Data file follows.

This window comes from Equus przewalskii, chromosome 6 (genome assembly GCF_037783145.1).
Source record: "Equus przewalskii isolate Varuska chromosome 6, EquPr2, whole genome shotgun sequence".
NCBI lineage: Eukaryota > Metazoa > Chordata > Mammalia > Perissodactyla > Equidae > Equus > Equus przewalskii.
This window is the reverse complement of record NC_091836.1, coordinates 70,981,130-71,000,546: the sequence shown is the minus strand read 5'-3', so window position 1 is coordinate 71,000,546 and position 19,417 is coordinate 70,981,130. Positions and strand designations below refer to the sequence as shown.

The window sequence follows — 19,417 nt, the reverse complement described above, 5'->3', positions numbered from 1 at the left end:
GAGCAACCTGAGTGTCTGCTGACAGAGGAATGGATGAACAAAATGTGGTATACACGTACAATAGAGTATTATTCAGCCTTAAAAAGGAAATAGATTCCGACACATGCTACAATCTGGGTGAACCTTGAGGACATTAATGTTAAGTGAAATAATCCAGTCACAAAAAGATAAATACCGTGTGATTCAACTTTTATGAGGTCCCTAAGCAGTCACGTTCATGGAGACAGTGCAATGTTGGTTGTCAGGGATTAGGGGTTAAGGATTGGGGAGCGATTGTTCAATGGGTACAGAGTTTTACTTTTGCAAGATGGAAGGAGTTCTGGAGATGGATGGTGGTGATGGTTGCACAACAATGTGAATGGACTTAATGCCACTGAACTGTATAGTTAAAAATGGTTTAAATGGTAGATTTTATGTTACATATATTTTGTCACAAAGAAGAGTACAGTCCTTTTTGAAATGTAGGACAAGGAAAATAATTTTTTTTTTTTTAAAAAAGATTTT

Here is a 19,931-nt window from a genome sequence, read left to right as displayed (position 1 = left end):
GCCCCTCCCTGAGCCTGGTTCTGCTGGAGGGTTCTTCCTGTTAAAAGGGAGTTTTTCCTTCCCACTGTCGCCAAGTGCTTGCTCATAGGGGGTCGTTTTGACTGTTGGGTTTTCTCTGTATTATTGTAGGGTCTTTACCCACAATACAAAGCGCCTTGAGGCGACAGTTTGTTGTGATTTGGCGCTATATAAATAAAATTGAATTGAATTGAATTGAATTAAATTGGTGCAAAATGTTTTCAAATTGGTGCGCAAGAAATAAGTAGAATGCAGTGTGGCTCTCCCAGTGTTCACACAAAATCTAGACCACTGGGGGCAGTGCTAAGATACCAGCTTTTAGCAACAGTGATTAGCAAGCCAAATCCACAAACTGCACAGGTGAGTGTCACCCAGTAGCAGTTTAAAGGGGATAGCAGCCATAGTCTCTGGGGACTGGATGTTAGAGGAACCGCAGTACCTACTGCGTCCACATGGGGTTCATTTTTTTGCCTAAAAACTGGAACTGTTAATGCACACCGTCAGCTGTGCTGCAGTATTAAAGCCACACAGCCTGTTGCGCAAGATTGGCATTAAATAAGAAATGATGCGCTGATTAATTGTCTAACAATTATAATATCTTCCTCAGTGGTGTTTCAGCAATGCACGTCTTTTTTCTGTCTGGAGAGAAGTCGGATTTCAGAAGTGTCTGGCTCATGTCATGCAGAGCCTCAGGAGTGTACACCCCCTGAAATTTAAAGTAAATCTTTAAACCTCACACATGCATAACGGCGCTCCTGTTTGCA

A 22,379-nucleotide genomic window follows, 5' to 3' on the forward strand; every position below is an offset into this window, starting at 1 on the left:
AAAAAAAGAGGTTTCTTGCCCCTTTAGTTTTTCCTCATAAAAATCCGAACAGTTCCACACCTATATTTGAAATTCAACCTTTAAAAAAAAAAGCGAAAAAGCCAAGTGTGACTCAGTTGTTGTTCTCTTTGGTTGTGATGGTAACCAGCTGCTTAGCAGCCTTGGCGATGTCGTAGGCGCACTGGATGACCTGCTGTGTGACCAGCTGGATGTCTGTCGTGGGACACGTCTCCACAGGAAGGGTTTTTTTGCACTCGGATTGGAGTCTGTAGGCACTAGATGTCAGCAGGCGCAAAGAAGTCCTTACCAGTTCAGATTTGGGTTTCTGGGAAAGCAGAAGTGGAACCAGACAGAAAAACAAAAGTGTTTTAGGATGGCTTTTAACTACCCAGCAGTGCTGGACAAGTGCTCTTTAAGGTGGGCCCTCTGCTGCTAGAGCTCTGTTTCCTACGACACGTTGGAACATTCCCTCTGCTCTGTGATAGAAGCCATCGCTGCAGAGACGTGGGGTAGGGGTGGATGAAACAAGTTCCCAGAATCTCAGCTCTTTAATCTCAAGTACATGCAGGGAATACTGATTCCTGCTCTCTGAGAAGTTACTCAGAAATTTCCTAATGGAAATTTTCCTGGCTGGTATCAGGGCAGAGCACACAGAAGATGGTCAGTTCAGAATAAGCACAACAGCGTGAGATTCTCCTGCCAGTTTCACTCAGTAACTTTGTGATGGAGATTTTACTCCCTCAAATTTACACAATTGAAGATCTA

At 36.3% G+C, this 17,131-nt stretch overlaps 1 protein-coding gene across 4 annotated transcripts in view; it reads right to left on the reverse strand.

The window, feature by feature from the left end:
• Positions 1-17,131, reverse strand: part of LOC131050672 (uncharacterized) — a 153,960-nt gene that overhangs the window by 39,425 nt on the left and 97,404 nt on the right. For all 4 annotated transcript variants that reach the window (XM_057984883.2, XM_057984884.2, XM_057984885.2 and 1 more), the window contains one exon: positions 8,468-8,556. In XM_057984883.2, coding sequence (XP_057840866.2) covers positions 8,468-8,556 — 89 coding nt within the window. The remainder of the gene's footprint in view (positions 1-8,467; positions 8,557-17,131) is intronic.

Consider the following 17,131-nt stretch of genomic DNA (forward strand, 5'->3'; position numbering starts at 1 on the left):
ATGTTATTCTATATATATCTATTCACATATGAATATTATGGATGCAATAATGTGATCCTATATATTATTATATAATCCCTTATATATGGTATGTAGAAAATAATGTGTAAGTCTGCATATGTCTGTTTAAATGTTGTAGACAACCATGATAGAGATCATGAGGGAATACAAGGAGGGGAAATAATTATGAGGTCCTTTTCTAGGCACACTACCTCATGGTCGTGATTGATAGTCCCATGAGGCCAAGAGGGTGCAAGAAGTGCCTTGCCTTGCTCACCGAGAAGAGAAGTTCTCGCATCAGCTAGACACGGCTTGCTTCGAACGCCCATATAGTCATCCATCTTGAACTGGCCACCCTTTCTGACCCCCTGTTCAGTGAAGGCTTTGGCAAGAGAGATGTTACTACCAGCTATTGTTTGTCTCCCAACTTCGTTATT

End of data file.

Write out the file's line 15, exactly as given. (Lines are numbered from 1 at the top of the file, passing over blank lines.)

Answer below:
ATGTTATTCTATATATATCTATTCACATATGAATATTATGGATGCAATAATGTGATCCTATATATTATTATATAATCCCTTATATATGGTATGTAGAAAATAATGTGTAAGTCTGCATATGTCTGTTTAAATGTTGTAGACAACCATGATAGAGATCATGAGGGAATACAAGGAGGGGAAATAATTATGAGGTCCTTTTCTAGGCACACTACCTCATGGTCGTGATTGATAGTCCCATGAGGCCAAGAGGGTGCAAGAAGTGCCTTGCCTTGCTCACCGAGAAGAGAAGTTCTCGCATCAGCTAGACACGGCTTGCTTCGAACGCCCATATAGTCATCCATCTTGAACTGGCCACCCTTTCTGACCCCCTGTTCAGTGAAGGCTTTGGCAAGAGAGATGTTACTACCAGCTATTGTTTGTCTCCCAACTTCGTTATT